is a new project from New Yorker Steven Hirsch
. I'm almost tempted to withhold what they are photographs of, but that would probably be fun only for me, so... they're photographs of the insides and outsides of dumpsters. That's big street bins to my Brit pals. I've never noticed anything like it, but I am definitely on the look-out as of now
I and a bunch of my esteemed colleagues are in the process of judging a competition. It's the umpteenth competition with umpteen entries that are "looking for the beauty in the every-day" or somesuch. Mostly, they're just mundane photographs. This is an example of the idea really working.
This series is a follow-up to Hirsch's "Gowanus
Ha-ha! Zeren Badar
is back with a fresh round of sweet and sticky, slightly silly collages. Not much to add. They're just duChampion!
"The British Abroad
" is a document by photographer Peter Dench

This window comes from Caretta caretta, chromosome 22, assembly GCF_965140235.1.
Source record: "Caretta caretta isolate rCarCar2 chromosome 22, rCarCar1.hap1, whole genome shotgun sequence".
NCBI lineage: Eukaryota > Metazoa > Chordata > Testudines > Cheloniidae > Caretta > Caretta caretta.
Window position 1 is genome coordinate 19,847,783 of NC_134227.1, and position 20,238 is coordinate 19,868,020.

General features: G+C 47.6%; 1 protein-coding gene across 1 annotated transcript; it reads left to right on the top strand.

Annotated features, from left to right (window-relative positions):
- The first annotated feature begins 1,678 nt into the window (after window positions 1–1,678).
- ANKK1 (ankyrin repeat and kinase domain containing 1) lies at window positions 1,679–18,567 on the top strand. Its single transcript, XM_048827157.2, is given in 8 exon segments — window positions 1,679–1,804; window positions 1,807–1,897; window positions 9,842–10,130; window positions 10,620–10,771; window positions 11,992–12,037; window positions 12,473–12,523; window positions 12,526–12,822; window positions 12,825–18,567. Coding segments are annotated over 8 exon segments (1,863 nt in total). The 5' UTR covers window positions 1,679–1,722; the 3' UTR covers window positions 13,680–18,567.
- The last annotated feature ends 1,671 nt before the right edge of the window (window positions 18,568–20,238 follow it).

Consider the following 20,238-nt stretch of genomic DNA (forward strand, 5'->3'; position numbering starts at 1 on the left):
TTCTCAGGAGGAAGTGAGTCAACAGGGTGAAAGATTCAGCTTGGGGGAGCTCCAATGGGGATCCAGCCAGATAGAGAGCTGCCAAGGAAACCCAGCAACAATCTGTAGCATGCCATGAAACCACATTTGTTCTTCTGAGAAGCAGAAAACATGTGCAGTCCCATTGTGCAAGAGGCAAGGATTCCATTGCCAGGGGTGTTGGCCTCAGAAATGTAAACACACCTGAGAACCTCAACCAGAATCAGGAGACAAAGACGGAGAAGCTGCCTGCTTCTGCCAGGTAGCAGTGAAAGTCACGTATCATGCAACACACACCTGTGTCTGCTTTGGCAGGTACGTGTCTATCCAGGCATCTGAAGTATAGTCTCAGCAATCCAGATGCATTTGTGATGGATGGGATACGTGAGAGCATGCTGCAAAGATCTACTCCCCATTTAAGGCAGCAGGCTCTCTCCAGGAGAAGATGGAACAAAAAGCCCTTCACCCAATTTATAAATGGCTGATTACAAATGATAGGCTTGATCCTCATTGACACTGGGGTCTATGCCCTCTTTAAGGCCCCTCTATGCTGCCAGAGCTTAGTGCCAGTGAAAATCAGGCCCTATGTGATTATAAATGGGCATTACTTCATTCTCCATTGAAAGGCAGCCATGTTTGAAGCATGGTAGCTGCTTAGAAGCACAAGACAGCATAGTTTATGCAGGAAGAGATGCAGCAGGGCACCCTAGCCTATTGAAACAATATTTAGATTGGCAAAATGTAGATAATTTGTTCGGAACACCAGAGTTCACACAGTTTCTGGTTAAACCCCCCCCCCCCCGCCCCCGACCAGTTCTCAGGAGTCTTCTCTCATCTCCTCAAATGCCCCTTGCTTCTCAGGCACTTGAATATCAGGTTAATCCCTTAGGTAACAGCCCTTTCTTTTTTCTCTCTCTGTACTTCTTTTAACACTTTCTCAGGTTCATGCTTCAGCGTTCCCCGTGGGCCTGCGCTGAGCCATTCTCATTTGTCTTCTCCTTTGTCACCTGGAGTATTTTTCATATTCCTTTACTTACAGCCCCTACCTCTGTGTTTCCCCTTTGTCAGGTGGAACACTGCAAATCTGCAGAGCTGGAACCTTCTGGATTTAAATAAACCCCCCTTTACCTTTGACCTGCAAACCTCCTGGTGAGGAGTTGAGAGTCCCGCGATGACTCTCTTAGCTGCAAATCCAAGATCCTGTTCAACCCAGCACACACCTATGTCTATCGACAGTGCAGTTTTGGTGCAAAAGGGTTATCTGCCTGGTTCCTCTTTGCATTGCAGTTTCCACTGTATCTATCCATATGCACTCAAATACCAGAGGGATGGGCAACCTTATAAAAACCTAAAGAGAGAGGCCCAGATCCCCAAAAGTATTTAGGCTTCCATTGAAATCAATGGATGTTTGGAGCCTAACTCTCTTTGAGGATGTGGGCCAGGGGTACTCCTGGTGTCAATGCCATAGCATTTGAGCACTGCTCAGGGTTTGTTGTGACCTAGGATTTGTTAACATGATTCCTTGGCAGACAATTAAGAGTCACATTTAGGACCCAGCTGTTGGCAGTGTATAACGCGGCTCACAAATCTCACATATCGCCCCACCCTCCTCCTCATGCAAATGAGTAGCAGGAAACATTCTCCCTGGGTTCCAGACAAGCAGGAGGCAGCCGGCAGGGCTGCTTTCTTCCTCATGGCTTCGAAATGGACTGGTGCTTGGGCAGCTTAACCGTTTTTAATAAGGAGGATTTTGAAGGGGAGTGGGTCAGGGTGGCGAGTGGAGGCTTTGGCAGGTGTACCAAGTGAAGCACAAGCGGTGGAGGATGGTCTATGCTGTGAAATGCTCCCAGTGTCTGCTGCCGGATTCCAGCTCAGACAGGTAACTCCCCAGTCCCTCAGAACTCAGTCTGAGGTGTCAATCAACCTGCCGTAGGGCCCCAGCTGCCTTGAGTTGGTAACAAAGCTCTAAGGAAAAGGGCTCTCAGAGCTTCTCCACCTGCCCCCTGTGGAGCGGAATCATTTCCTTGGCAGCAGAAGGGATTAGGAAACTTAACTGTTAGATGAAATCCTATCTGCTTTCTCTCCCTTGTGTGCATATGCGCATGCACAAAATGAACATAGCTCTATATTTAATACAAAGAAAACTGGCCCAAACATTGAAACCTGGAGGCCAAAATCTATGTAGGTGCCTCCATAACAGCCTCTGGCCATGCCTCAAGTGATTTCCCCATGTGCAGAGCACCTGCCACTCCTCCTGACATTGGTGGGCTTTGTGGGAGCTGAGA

. All around Europe's coasts you'll find the British equivalent to America's Spring Break only year-round and probably involving more sausage, bacon and eggs. Bars make obscene offers to partiers, who cause shame to their home country as a result! To give you a glimpse of the mind behind the project, here's a quote from Mr. Dench "The first time I went abroad was in 1986; the destination was the party town of Magaluf, Majorca. Aged 14, already a seasoned beer drinker, my parents decided it was OK for me to have an alcoholic spirit in my drink; the alcoholic spirit I chose was the white rum, Bacardi. Bacardi was cheaper than coke (my mixer of choice) and the measures reflected that. The bars delivered a buy one, get two free offer and my mum, dad and older sister (by three years) Jennifer, clattered 12 glasses onto our uneven metal table outside the Benny Hill party pub, not far from the Green Parrot Bollocks bar. We slowly sucked back the potent sugary blend through bendy straws and watched the mayhem gather." (Magaluf itself recently announced it has passed laws